Refer to Article 1: kill and kill -- kill processes
Refer to Article 2: how to use the kill and kill commands to stop a process
Reference article 3: using kill and kill commands to manage processes on Linux | Linux China
Kill is a tool that terminates processes running on a system based on names. Kill terminates the process based on the process ID number (PID). Kill and kill can also send specific system signals to processes.
Use kill and kill and ps to manage and end stuck or unresponsive processes. In this tutorial, replace [process name] with the name of the process you want to terminate in each example.
How to use kill
The kill command takes the following form:
killall [process name]
Kill will terminate all programs that match the specified name. Kill sends a SIGTERM signal that terminates a running process that matches the specified name. You can specify different signals using the following - s option:
killall -s 9 [process name]
This sends a SIGKILL signal, and you can also specify the signal in one of the following formats:
killall -KILL [process name] killall -SIGKILL [process name] killall -9 [process name]
How to use kill
The kill Command terminates each process specified by its PID.
The command takes the following form:
If there are no other options, kill sends SIGTERM to the specified PID and requires the application or service to shut down itself.
Multiple PIDs and standby system signals can be specified in one kill command. The following examples send SIGKILL signals to the specified PID:
kill -s KILL [PID] kill -KILL [PID]
The kill command does not directly terminate the process. On the contrary, a signal is sent to the process. If the process receives a given signal, the process will have corresponding instructions. Further references to all available signals are provided on the man pages:
man 7 signal
Standard signals Linux supports the standard signals listed below. Several signal numbers are architecture-dependent, as indicated in the "Value" column. Where three values are given, the first one is usually valid for alpha and sparc, the middle one for x86, arm, and most other architectures, and the last one for mips. (Values for parisc are not shown; see the Linux kernel source for signal numbering on that architecture.) A dash (-) denotes that a signal is absent on the corresponding architecture. First the signals described in the original POSIX.1-1990 standard. Signal Value Action Comment ────────────────────────────────────────────────────────────────────── SIGHUP 1 Term Hangup detected on controlling terminal or death of controlling process SIGINT 2 Term Interrupt from keyboard SIGQUIT 3 Core Quit from keyboard SIGILL 4 Core Illegal Instruction SIGABRT 6 Core Abort signal from abort(3) SIGFPE 8 Core Floating-point exception SIGKILL 9 Term Kill signal SIGSEGV 11 Core Invalid memory reference SIGPIPE 13 Term Broken pipe: write to pipe with no readers; see pipe(7) SIGALRM 14 Term Timer signal from alarm(2) SIGTERM 15 Term Termination signal SIGUSR1 30,10,16 Term User-defined signal 1 SIGUSR2 31,12,17 Term User-defined signal 2 SIGCHLD 20,17,18 Ign Child stopped or terminated SIGCONT 19,18,25 Cont Continue if stopped SIGSTOP 17,19,23 Stop Stop process SIGTSTP 18,20,24 Stop Stop typed at terminal SIGTTIN 21,21,26 Stop Terminal input for background process SIGTTOU 22,22,27 Stop Terminal output for background process The signals SIGKILL and SIGSTOP cannot be caught, blocked, or ignored.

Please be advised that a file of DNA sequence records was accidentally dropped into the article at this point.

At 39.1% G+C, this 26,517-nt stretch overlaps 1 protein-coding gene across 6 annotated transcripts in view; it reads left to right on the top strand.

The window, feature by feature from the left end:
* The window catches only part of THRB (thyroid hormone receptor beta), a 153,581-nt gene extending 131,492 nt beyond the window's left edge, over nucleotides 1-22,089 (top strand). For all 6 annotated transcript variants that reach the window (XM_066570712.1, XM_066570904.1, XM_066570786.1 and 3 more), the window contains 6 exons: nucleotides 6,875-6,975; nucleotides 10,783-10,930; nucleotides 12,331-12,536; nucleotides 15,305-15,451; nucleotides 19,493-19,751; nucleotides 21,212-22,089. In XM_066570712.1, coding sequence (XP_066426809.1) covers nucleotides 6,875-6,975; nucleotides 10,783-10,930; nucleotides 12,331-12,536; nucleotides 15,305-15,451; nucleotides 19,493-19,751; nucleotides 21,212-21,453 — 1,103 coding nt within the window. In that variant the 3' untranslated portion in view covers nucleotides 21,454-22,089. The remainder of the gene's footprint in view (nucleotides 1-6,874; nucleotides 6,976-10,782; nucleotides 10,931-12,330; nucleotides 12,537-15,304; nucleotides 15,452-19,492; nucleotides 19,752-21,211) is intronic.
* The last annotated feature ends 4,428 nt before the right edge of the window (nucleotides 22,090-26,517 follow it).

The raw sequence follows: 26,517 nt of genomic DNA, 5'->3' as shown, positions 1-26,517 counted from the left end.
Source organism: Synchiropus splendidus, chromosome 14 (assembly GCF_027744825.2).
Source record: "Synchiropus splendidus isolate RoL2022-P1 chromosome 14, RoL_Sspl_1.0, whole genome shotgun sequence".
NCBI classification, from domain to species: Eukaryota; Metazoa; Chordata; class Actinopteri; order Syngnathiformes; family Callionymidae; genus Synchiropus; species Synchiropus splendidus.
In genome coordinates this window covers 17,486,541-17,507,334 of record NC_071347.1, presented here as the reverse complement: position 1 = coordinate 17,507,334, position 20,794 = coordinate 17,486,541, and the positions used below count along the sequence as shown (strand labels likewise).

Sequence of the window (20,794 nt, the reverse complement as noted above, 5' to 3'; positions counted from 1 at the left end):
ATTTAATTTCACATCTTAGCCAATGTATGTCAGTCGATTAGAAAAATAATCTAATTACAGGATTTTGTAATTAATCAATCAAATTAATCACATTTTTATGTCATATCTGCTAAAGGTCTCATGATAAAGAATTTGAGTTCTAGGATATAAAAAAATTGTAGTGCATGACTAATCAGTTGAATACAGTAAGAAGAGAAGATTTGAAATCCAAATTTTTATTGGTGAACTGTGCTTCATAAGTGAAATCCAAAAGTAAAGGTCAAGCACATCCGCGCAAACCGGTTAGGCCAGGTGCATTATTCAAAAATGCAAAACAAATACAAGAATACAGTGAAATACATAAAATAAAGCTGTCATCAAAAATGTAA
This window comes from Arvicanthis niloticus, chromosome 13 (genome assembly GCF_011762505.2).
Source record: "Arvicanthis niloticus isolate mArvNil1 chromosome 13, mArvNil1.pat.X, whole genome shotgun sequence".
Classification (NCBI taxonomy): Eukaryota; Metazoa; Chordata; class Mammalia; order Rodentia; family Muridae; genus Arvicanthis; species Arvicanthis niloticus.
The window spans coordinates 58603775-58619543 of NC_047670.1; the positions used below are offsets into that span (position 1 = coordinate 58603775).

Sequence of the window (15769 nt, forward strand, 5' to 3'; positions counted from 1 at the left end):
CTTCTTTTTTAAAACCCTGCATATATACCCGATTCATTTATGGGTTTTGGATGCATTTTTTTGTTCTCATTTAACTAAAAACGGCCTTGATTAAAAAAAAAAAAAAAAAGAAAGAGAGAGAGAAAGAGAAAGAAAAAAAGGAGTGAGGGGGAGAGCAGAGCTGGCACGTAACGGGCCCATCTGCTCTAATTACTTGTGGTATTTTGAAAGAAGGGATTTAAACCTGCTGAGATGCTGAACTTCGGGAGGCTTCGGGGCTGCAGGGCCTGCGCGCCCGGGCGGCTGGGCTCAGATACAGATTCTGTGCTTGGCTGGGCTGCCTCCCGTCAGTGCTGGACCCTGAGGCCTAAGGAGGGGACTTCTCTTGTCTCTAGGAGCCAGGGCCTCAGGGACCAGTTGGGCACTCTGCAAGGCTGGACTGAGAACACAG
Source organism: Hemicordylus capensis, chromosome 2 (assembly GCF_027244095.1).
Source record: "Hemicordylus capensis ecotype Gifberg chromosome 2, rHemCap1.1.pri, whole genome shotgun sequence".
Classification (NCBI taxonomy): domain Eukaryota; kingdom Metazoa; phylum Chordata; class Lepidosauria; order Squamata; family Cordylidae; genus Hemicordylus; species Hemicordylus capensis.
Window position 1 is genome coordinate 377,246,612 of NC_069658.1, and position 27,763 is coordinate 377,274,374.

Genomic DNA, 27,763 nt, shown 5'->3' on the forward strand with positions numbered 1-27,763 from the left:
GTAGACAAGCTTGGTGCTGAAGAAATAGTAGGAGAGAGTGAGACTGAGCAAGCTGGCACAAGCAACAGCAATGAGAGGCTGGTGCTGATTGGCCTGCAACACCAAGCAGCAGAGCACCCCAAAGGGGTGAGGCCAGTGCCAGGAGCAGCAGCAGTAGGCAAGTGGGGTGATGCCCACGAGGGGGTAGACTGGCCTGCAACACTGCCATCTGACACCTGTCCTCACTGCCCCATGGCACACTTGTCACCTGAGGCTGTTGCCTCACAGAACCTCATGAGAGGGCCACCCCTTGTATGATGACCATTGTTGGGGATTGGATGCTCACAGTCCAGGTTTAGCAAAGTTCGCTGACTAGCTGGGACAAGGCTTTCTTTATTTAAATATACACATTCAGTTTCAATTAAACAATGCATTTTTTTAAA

Simply list all available signals without their descriptions:
kill -l killall -l
[root@RV1126_RV1109:~]# kill -l 1) HUP 2) INT 3) QUIT 4) ILL 5) TRAP 6) ABRT 7) BUS 8) FPE 9) KILL 10) USR1 11) SEGV 12) USR2 13) PIPE 14) ALRM 15) TERM 16) STKFLT 17) CHLD 18) CONT 19) STOP 20) TSTP 21) TTIN 22) TTOU 23) URG 24) XCPU 25) XFSZ 26) VTALRM 27) PROF 28) WINCH 29) POLL 30) PWR 31) SYS 32) RTMIN 64) RTMAX
If you need to convert a signal name to a signal number, or a signal number to a signal name, use the following example:
$ kill -l 9 KILL $ kill -l kill 9
Find running processes
Use utilities like htop or top to view a real-time list of processes and their consumption of system resources. (my arm linux has no htop command!!!)
Use the ps command to view the currently running process and its pid. The following example uses grep to filter the list of all processes currently running for the string mediaserver: (with or without string symbols seems to be ok...)
[root@RV1126_RV1109:~]# ps -aux | grep mediaserver root 690 0.0 0.3 6084 3040 pts/0 S 13:53 0:02 ipc-daemon --no-mediaserver root 741 8.6 10.0 655072 87580 pts/0 Sl 13:53 4:59 mediaserver -c /oem/usr/share/mediaserver/rv1109/ipc.conf root 996 0.0 0.0 2056 224 pts/2 S+ 14:51 0:00 grep mediaserver [root@RV1126_RV1109:~]#
The number listed in the second column on the left is PID and 690 in the mediaserver process. The grep process always matches itself for a simple search, just like the second result.
You can use the command ps auxf to view a hierarchical tree of all running processes.
After obtaining the PID or process name, use kill or kill to terminate the above process.
Another option to find the PID is pgrep.
[root@RV1126_RV1109:~]# pgrep mediaserver 741
Verification process termination
Adding the - w option to the Kill Command will cause kill to wait for the process to terminate before exiting. Consider the following command:
killall -w irssi
This example sends the SIGTERM system signal to a background process whose name matches irssi. Kill will wait for the matching process to end. If no process matches the specified name, kill will return an error message:
$ killall -w irssi irssi: no process found
But why is mine like this???
[root@RV1126_RV1109:~]# killall -w mediaserver killall: bad signal name 'w' [root@RV1126_RV1109:~]# [root@RV1126_RV1109:~]# killall -w irssi killall: bad signal name 'w'